Model of the control of saccades by superior colliculus and cerebellum.
http://www.ncbi.nlm.nih.gov/pubmed/10444693

[2] ADHD
We found that the average microsaccade and blink rates were higher in the ADHD group
http://www.sciencedirect.com/science/article/pii/S0042698914001187

[3] What does increased microsaccade rate (governed by cerebellum mean - it's just a sensory/motor function after all ie the exact same as the cerebellum's role in bodily balance ... ...)

Technology mirrors Evolution

60Hz

Rather than the 60Hz refresh rate that LCDs have been stuck with since, well, forever, these new monitors push the refresh rate to 120Hz and even 144Hz. A high refresh rate promises smoother scrolling and less blur in games, but these qualities may not be for everyone.
http://www.maximumpc.com/refresh-rate-2013/

-*-

In simple language - the (micro)saccade is simply the cerebellum doing what it does - though re:light as opposed to other tied sensory/motor regulation schemes eg balance.
Increasing rate - means 'better' signal being requested by cerebellium.

Bit like going from a black and white to a colour TV set.

-*-

Why ?

Internal consciousness construct using nerves as window to make 'us' aware of it (consciousness is aware of all phenomenological events in reality simultaneously - see Einstein's 'spooky action at a distance' or fundamental interconnectivity of all structures within reality) - in ADDers we take a step closer to having the sensory capacity to make out its behaviour.

Stephen Hawking: "If we do discover a theory of everything...it would be the ultimate triumph of human reason—for then we would truly know the mind of God."
To see through the eyes of God.
To know the mind of God.

Orthogonal standing waves.

=||
- where as each emergent level completes - and synchrony is established - a new social impulse gives rise to a novel emergent property.

=||=||=||

Resonant synchrony ie on completing basic structure =|| - we observe a 'social impulse' which holds the emergent layer / abstraction layer together - which is why we don't need to worry about our left finger's quark from falling apart.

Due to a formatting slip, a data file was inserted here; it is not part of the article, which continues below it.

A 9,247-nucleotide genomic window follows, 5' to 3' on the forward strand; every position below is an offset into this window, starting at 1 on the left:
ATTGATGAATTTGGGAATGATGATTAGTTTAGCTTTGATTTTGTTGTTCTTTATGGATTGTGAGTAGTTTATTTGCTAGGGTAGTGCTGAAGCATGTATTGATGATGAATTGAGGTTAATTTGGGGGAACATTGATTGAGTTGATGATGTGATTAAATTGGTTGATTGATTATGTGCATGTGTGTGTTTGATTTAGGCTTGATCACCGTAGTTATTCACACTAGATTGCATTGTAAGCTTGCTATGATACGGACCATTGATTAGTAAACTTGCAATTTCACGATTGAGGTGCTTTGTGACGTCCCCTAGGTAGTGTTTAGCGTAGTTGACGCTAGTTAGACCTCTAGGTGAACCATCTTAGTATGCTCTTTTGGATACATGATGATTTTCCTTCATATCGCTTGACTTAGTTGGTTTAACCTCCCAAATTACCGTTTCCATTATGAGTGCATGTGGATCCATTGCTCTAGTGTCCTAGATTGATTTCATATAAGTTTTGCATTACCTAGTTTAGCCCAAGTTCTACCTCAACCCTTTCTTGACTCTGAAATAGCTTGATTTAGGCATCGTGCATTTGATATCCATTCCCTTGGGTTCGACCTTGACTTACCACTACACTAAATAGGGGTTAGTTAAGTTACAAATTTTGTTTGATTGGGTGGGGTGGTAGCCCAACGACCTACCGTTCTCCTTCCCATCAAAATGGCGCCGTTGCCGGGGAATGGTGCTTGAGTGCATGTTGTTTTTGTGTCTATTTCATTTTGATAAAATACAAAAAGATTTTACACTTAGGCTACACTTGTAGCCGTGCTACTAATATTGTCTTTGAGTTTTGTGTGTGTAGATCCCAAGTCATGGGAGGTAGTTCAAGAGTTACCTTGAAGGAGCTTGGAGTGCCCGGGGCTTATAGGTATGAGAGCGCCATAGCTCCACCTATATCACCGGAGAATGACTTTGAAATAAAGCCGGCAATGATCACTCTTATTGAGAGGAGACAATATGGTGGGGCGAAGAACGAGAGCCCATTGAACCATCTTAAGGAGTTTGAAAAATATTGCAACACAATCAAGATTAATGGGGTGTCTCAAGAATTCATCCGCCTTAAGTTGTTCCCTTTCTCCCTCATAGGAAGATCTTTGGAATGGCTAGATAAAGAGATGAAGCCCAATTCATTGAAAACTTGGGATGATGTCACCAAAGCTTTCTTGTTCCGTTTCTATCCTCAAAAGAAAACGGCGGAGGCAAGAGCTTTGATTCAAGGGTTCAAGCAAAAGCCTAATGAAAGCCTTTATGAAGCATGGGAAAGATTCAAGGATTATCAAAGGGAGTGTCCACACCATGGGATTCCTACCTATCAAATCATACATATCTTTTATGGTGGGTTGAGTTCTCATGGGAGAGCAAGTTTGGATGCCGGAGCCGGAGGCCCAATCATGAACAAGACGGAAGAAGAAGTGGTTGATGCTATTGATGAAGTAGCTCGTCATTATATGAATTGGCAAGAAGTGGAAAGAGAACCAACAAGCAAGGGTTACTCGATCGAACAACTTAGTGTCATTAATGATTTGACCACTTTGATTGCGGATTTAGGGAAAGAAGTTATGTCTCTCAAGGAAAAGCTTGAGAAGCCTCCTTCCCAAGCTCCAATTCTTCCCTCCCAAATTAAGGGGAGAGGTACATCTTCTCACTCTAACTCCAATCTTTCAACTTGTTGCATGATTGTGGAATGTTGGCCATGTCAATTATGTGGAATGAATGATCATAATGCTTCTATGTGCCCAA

Resonant synchrony may be considered as in the frame of God - in God's presence.

-*-

Simplify
The saccade/microsaccade is a special trick that allows us, as it increases to upload more information through the optical channel - we need optical channel information to change - as the nerve requires a changing signal to relay information. The ADDer has a faster 'refresh' rate - indicating greater information upload - note attention deficit becomes attention surfeit udner this model - which must require cerebellar contribution - as the master controller of these programmed eye movements.
Ties beautifully in with Markham's 'Intense world theory' - with the sole other requirement of adding that the net drive taking us towards a more granular, high resolution view of the world (why TV's are on an inexorable ppi march) - is that consciousness (an inner force within us) is seeking to increase the window (offered by nerves) of reality which it itself is responsible for,

More simply - we're being driven to be able to witness the resolution of reality.
Ultimate resolution of reality ends with the Planck length standing wave.

=||

= Planck time
|| Planck length (2 waves of a standing wave)

So - Universe has 1 time and 2 spatial dimensions - and the only difference between time and space is their orthogonal relationship.

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Everything we know is a Brief History of Time.

Planck time = the 'first' real (ie structure in phenomenological reality).

SB_UK
08-13-15, 04:18 AM
Re: The "Mind Is What The Brain Does" or Is It?So - all that the mind is - is a desperately curious thing which seeks to obtain as much - ABSOLUTELY AS MUCH - information as is possible.

And to tie it into 1 consistent story.

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That's not what brains do.
It's what minds do.

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And the simplest consistent story of the nature of evolution (reality etc) (using a symbol that people on this forum can remember ) 'd be.

... and simply ... ...

=||= ==||||== ====||||||======... ... ....

ADD er... ... ...

KarmanMonkey
08-13-15, 10:30 AM
The more I read about the brain/mind and our attempts to understand them, the more I'm convinced that we're still in the stone age in that field. We're barely scratching the surface of what mechanisms are happening; we're essentially reverse-engineering a "device" that is more complex than any we have developed ourselves by several orders of magnitude.

It's essentially like handing an iPhone to a medieval alchemist and expecting him to be able to figure out how it works. It's not like the alchemist might not eventually be able to figure it out, but it would be a long process with a multitude of wrong turns.

It's the same way with understanding the mind. Much of what we know emerged from studying brain injuries, and much more is a product of associations rather than actual deep understanding of the mechanisms involved. (e.g. people with problems in their frontal lobes tend to have problems with executive function. Doesn't mean we know how executive function works.)